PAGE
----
Alberto Gonzales Resigns

Dahlia Lithwick
Slate Senior Editor
Monday, August 27, 2007; 1:00 PM

Slate senior editor Dahlia Lithwick was online Monday, Aug. 27 at 1 p.m. ET to discuss the resignation of Attorney General Alberto Gonzales.

U.S. Attorney Firings Investigation

Attorney General Alberto Gonzales Resigns (Post, Aug. 27) | Gone Gone Gone, He's Been Gonzo Long (Slate, Aug. 27)

The transcript follows.

Dahlia Lithwick is a senior editor at Slate. She authors the "Supreme Court Dispatches" and covers legal issues for Slate. Her work has appeared in the New Republic, Elle, the Ottawa Citizen, and The Washington Post.


Dahlia Lithwick: Hey everyone. Thanks for the chance to try to absorb this resignation together. As some of you may know, the Justice Department was denying just this weekend that a retirement was imminent. I think they may be as surprised as we are...

Let's get to your questions.


Fairfax, Va.: All politics aside, how good a lawyer is Gonzales? Is he deep? How is his legal reasoning?

Dahlia Lithwick: Hi Fairfax. I guess that's the nut of it right? Was Gonzales a good attorney? Oddly enough, I think he was a good attorney if your model is the sort of corporate model the Bush administration embraced. As a CEO you want your tax lawyer to really lean into the law. You want your attorney to go as far as she can in your interest. That's why Gonzales probably was better-suited for the White House Counsel role. He saw the president as his client and made the law conform to what the president wanted. I don't believe he ever transitioned from that role to the people's lawyer when he became attorney general, though. Best as I could tell he always worked for the president -- and the law (and the rest of us) came after.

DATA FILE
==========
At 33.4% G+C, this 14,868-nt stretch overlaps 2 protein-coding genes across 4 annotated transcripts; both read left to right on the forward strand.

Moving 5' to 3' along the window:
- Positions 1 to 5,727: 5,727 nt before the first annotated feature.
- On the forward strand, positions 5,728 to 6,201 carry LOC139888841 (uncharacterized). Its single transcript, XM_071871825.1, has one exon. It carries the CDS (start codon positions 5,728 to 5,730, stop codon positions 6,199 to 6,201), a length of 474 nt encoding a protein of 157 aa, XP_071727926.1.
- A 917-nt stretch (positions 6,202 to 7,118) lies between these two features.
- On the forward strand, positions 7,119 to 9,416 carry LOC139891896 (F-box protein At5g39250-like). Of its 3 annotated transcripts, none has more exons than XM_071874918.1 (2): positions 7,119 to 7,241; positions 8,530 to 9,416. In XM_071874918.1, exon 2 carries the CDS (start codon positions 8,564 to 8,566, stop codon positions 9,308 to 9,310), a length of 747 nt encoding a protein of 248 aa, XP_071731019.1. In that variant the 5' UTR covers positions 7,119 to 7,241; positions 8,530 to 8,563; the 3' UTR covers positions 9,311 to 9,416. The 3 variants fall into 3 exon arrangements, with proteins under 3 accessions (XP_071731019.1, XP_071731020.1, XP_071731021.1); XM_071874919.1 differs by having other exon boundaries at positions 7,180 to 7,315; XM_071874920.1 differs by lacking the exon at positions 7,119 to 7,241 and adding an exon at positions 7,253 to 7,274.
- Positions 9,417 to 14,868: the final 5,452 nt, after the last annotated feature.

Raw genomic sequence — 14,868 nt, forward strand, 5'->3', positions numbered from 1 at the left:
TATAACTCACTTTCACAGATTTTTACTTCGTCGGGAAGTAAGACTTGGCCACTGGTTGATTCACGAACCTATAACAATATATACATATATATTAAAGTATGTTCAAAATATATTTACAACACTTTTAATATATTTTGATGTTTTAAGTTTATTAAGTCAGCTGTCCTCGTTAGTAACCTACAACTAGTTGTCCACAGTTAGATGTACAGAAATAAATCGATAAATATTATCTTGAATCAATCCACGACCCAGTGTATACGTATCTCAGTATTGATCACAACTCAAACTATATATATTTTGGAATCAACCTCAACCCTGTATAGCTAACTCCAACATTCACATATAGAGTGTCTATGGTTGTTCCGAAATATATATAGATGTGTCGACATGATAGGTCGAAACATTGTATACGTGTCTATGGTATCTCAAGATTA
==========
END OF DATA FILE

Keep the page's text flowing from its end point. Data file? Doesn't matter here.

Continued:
Chicago: Does Alberto Gonzales have anything positive to point to in his tenure at the Justice Department? Any major convictions, policy changes, etc.?

Dahlia Lithwick: Hey Chicago. I guess that depends on what you consider "positive." Gonzales (and Ashcroft before him) certainly spearheaded some big changes at Justice. A re-emphasis on stopping child porn; an increased focus on "vote fraud" in elections; a focus on protecting the civil rights of religious minorities. They got Moussaoui put away as well as Padilla. Some folks don't see those as steps forward however. Do you?


New York: So Gonzalez stunk at PR. Period. However, why do you love skewering him when he was trying to utilize every legal means to protect our nation?

Dahlia Lithwick: Hi New York. I guess for myself I'd say that I started to love skewering Gonzales only after he began to use illegal means to protect the nation. That's probably a bigger fight, but I do think it's fair to say that Gonzales was one of the architects of a Bush legal doctrine that held -- as Nixon famously argued -- that if the president does it, it's never illegal. It never has been clear to me that this makes us safer.


Arlington, Va.: Is there rejoicing among the career staff over at Justice?

Dahlia Lithwick: I haven't polled them yet, Arlington, but my impression has been that it has been very hard for folks at the Department of Justice to do their jobs in recent months with the scandals and investigations. Whether or not you believe the circus was justified, it's clear that between the increasing number of resignations at Justice and the pall of these investigations, many people there found it pretty hard to be taken seriously.


Washington: How does the Justice Department begin to recover its reputation and the respect of the American people after a train of incompetencies and partisanship?

Dahlia Lithwick: Washington, that's a great question. I've been mulling on that for months. Here's a simple suggestion: name Jim Comey as the new AG. He's the former Deputy Attorney General whose testimony was as devastating to Gonzales as anyone's this spring. Comey was quite visibly grieving for the old DOJ; he seems to have diagnosed the problem eloquently. I'd love to hear his prescription!